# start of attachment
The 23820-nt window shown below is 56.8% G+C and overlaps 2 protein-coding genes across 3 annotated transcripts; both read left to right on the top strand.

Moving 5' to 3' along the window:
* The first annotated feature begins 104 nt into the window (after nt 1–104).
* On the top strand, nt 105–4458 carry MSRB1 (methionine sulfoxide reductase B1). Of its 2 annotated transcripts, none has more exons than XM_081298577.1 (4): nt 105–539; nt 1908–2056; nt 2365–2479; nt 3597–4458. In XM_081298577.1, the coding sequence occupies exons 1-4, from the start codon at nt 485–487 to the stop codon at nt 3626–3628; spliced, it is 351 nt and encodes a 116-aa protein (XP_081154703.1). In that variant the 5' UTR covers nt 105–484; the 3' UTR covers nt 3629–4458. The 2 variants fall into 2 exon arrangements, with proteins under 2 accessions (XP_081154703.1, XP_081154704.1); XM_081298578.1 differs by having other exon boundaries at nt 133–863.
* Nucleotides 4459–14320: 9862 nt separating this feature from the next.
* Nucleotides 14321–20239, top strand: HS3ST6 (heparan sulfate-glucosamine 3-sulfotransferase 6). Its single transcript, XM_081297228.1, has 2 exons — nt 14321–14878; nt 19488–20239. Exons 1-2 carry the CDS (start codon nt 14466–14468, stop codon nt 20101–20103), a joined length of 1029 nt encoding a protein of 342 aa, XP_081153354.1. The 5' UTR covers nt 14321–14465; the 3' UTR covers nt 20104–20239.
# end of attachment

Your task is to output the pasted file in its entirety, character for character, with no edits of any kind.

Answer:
The 23820-nt window shown below is 56.8% G+C and overlaps 2 protein-coding genes across 3 annotated transcripts; both read left to right on the top strand.

Moving 5' to 3' along the window:
* The first annotated feature begins 104 nt into the window (after nt 1–104).
* On the top strand, nt 105–4458 carry MSRB1 (methionine sulfoxide reductase B1). Of its 2 annotated transcripts, none has more exons than XM_081298577.1 (4): nt 105–539; nt 1908–2056; nt 2365–2479; nt 3597–4458. In XM_081298577.1, the coding sequence occupies exons 1-4, from the start codon at nt 485–487 to the stop codon at nt 3626–3628; spliced, it is 351 nt and encodes a 116-aa protein (XP_081154703.1). In that variant the 5' UTR covers nt 105–484; the 3' UTR covers nt 3629–4458. The 2 variants fall into 2 exon arrangements, with proteins under 2 accessions (XP_081154703.1, XP_081154704.1); XM_081298578.1 differs by having other exon boundaries at nt 133–863.
* Nucleotides 4459–14320: 9862 nt separating this feature from the next.
* Nucleotides 14321–20239, top strand: HS3ST6 (heparan sulfate-glucosamine 3-sulfotransferase 6). Its single transcript, XM_081297228.1, has 2 exons — nt 14321–14878; nt 19488–20239. Exons 1-2 carry the CDS (start codon nt 14466–14468, stop codon nt 20101–20103), a joined length of 1029 nt encoding a protein of 342 aa, XP_081153354.1. The 5' UTR covers nt 14321–14465; the 3' UTR covers nt 20104–20239.